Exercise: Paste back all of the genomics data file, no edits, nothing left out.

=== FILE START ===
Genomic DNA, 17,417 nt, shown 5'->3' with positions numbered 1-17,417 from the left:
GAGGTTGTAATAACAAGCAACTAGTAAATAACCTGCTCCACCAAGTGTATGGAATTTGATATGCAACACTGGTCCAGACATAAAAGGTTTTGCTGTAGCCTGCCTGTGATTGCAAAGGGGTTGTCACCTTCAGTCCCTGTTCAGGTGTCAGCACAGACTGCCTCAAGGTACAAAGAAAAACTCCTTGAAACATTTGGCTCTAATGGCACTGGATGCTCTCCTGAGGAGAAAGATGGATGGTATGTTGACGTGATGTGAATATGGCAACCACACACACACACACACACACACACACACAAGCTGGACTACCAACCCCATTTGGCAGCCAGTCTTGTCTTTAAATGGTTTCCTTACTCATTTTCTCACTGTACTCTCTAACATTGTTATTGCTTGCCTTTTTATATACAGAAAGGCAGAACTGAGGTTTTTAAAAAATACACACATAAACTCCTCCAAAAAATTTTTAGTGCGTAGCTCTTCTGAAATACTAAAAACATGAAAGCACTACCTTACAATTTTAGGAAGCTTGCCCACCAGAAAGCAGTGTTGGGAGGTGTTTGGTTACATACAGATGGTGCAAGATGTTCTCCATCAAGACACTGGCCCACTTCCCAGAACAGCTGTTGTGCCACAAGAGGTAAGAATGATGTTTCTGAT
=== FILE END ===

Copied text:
Genomic DNA, 17,417 nt, shown 5'->3' with positions numbered 1-17,417 from the left:
GAGGTTGTAATAACAAGCAACTAGTAAATAACCTGCTCCACCAAGTGTATGGAATTTGATATGCAACACTGGTCCAGACATAAAAGGTTTTGCTGTAGCCTGCCTGTGATTGCAAAGGGGTTGTCACCTTCAGTCCCTGTTCAGGTGTCAGCACAGACTGCCTCAAGGTACAAAGAAAAACTCCTTGAAACATTTGGCTCTAATGGCACTGGATGCTCTCCTGAGGAGAAAGATGGATGGTATGTTGACGTGATGTGAATATGGCAACCACACACACACACACACACACACACACACAAGCTGGACTACCAACCCCATTTGGCAGCCAGTCTTGTCTTTAAATGGTTTCCTTACTCATTTTCTCACTGTACTCTCTAACATTGTTATTGCTTGCCTTTTTATATACAGAAAGGCAGAACTGAGGTTTTTAAAAAATACACACATAAACTCCTCCAAAAAATTTTTAGTGCGTAGCTCTTCTGAAATACTAAAAACATGAAAGCACTACCTTACAATTTTAGGAAGCTTGCCCACCAGAAAGCAGTGTTGGGAGGTGTTTGGTTACATACAGATGGTGCAAGATGTTCTCCATCAAGACACTGGCCCACTTCCCAGAACAGCTGTTGTGCCACAAGAGGTAAGAATGATGTTTCTGAT